To obtain good results, the style sheets must match the formats. 'album' will try to verify this by reading the first line of the style sheets and the formats, and verify that it contains a version indication of the form

  ALBUM-FMT-VERSION: <major>.<minor>   (for formats)
  ALBUM-CSS-VERSION: <major>.<minor>   (for style sheets)

For all style sheet - format pairs, the major numbers must be the same.

Older versions of 'album' always created external style sheets. As a consequence, if you upgrade to the newer version, you'll get a fatal error the first time you run 'album'.

 *************************************************************************
 Existing style sheet ... is not compatible with this version.
 It has probably been created by an older version of this program, or it
 has been modified manually.

 If you did not change any style sheets, just remove the css directory and
 try again.

 If you did modify the style sheets move them away to a backup location,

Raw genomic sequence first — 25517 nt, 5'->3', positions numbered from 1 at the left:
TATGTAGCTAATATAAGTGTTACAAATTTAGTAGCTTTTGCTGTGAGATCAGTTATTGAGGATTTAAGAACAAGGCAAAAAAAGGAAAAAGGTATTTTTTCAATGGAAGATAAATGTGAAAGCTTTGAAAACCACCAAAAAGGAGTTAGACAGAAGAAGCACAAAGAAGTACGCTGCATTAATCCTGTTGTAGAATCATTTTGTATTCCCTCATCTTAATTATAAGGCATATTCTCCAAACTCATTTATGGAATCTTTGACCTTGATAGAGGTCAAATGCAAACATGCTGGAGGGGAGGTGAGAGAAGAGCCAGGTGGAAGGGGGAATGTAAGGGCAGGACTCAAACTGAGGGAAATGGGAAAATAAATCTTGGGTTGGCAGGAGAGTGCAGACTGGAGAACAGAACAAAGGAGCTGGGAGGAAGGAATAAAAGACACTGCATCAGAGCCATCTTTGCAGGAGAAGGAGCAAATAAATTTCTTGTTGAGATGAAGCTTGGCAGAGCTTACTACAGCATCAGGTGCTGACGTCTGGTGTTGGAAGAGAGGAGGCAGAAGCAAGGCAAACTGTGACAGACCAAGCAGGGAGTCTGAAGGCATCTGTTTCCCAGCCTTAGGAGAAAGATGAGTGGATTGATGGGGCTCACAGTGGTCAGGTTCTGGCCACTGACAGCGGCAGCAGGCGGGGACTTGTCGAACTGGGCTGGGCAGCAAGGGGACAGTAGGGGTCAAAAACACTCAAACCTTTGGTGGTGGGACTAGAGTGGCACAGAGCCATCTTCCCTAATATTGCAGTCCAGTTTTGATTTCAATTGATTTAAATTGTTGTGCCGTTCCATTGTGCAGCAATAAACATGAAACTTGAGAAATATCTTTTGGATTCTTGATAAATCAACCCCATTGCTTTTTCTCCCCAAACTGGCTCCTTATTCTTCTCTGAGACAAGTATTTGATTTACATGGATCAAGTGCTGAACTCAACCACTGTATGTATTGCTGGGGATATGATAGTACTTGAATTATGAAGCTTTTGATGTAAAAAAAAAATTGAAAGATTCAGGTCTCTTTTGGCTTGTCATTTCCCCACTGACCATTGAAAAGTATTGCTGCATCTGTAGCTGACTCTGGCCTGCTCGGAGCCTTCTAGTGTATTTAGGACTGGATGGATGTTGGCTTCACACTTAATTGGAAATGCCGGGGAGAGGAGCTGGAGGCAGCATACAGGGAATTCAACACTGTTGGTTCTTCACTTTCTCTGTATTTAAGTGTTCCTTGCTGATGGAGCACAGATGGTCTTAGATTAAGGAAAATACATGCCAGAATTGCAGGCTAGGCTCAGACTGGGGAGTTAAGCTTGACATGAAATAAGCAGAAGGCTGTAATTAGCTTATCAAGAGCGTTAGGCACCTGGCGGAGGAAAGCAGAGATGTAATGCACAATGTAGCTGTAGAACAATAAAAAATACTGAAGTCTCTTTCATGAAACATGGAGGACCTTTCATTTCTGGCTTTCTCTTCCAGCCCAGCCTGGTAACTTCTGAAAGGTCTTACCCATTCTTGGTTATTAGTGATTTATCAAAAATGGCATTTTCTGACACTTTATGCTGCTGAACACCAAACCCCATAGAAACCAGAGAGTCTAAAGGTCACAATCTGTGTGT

run the program with '--extcss', and apply your changes to the new style
 sheets.
 *************************************************************************

We apologise for the inconvenience.

Keyboard navigation

While browsing the album, some actions can be performed from the keyboard.

The Enter key will go to an enlarged version of the image, if available.

The Space key will advance to the next page.

The Backspace key will advance to the previous page.

Key d will go to the index page.

Key u will go up, i.e., the reverse of the Enter key.

Key j will go to the journal entry of the current image.

Additional notes